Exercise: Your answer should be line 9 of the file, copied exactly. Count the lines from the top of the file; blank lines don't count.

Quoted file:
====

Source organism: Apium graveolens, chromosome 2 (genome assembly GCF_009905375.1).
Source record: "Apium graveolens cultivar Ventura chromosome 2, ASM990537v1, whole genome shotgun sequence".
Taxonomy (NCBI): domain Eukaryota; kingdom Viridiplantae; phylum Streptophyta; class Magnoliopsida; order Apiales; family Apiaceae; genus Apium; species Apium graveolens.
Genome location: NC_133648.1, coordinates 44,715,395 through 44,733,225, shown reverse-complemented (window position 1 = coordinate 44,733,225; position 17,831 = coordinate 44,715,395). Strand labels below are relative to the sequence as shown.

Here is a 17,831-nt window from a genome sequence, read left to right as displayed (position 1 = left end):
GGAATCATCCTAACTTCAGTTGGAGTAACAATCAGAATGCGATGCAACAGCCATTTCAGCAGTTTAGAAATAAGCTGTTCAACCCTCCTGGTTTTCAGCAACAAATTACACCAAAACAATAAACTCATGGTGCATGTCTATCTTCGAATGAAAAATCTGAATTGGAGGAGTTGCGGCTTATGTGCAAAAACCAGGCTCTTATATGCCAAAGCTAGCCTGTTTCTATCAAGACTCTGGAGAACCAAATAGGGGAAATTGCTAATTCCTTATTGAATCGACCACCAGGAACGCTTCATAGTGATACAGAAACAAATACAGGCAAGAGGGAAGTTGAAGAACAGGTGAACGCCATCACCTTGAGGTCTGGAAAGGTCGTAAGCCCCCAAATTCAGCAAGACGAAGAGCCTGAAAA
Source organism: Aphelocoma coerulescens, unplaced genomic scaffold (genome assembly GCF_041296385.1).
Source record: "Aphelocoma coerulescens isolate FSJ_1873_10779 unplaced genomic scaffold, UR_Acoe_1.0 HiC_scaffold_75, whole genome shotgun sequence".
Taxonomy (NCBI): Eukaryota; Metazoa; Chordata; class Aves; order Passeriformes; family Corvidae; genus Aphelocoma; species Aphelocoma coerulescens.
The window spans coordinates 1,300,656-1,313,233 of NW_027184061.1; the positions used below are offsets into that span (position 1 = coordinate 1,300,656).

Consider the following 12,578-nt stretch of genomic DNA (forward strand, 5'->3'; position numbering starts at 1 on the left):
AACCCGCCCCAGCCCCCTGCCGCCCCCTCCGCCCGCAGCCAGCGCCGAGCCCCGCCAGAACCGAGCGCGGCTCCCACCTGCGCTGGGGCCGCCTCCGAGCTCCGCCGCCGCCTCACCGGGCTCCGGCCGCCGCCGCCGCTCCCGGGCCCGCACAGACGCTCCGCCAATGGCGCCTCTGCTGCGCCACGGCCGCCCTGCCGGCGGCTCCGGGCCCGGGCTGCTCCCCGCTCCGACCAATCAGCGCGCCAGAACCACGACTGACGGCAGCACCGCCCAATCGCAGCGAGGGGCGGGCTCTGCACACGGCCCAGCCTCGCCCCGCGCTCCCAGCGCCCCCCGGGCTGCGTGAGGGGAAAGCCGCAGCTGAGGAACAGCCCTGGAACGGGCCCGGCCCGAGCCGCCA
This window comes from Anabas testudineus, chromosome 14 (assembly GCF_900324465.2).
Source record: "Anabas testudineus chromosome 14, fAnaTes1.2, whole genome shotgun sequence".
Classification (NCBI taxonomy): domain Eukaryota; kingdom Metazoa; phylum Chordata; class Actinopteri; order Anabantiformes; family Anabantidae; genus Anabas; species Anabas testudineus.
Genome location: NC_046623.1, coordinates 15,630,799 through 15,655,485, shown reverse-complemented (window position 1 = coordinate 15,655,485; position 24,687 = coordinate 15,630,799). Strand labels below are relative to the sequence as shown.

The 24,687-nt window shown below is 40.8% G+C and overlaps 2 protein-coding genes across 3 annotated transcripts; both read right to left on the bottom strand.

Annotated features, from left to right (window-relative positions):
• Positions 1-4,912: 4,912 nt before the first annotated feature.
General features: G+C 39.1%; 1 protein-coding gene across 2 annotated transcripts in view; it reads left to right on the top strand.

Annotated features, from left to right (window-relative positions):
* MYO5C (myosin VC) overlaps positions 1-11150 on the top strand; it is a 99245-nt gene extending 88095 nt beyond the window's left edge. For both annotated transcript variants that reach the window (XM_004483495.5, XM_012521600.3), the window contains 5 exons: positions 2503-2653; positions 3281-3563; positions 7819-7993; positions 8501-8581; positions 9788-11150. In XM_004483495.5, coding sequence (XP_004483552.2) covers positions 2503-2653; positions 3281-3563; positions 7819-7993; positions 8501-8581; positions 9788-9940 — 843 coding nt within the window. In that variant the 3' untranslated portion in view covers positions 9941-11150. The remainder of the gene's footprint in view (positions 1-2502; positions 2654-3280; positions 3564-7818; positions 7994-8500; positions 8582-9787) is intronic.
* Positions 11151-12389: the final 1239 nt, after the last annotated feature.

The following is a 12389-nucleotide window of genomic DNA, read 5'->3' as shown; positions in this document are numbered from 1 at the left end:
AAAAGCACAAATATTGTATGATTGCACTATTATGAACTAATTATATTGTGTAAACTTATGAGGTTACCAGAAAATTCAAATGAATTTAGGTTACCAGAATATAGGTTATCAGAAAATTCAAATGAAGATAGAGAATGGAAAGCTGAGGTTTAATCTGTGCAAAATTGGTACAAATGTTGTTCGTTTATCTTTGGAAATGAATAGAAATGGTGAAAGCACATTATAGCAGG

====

Taxonomy (NCBI): Eukaryota; Metazoa; Chordata; class Aves; order Passeriformes; family Corvidae; genus Aphelocoma; species Aphelocoma coerulescens.